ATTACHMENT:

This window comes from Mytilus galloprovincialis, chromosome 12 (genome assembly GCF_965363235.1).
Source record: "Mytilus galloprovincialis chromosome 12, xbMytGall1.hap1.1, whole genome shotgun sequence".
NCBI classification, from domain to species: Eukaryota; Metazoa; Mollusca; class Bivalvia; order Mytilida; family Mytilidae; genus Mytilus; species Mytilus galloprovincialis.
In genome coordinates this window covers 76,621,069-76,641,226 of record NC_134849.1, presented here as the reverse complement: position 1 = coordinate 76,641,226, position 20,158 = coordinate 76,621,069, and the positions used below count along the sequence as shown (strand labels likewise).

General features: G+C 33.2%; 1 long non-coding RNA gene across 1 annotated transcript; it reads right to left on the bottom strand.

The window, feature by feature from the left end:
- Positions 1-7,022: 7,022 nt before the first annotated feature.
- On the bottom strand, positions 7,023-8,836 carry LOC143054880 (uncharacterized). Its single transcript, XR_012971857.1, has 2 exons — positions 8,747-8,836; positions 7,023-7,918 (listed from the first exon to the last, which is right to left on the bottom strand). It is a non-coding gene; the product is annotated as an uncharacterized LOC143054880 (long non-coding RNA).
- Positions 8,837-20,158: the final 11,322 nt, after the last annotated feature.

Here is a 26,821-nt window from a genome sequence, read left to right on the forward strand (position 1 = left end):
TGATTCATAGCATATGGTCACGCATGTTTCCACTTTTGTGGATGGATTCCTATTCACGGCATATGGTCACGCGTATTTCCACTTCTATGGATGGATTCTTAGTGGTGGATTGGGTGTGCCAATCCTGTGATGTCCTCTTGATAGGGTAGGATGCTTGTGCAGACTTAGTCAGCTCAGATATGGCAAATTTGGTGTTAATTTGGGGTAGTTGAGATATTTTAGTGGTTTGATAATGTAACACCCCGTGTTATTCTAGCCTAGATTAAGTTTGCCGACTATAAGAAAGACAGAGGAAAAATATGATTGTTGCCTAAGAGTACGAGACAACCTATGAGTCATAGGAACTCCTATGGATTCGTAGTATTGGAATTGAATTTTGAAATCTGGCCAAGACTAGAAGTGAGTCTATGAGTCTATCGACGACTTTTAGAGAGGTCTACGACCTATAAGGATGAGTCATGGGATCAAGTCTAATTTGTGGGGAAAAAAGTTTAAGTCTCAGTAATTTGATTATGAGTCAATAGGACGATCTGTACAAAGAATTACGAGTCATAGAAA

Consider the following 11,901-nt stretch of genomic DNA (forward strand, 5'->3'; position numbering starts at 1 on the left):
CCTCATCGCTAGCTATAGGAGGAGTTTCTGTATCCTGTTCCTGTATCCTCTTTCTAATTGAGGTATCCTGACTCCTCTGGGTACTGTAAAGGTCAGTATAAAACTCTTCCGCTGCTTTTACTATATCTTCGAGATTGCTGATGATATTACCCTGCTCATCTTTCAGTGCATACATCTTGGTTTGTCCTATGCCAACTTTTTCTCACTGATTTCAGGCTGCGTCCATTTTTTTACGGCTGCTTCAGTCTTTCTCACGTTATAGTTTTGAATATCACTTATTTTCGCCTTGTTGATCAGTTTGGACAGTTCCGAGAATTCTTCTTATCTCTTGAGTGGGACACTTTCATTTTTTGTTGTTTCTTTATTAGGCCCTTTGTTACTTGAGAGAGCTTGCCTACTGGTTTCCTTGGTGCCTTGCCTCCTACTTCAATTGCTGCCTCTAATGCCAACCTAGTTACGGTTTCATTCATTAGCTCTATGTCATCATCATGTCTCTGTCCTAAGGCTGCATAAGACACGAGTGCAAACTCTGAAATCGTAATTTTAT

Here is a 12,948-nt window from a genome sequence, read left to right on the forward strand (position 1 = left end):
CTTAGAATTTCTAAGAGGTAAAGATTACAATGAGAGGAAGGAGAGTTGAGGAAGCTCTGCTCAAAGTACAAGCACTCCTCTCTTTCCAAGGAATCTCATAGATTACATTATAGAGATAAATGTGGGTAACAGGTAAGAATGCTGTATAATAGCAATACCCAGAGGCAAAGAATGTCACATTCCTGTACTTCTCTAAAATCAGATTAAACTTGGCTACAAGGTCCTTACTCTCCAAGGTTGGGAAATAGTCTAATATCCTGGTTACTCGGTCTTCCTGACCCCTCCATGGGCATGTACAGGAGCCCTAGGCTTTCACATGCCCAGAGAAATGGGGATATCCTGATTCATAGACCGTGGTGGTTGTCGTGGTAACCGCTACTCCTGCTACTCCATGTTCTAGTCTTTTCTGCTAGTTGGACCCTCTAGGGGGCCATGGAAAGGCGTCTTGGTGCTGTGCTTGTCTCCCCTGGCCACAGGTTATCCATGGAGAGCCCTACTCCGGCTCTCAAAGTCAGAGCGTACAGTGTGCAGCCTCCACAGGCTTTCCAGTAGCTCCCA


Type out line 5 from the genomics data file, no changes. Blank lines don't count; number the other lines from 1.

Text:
General features: G+C 33.2%; 1 long non-coding RNA gene across 1 annotated transcript; it reads right to left on the bottom strand.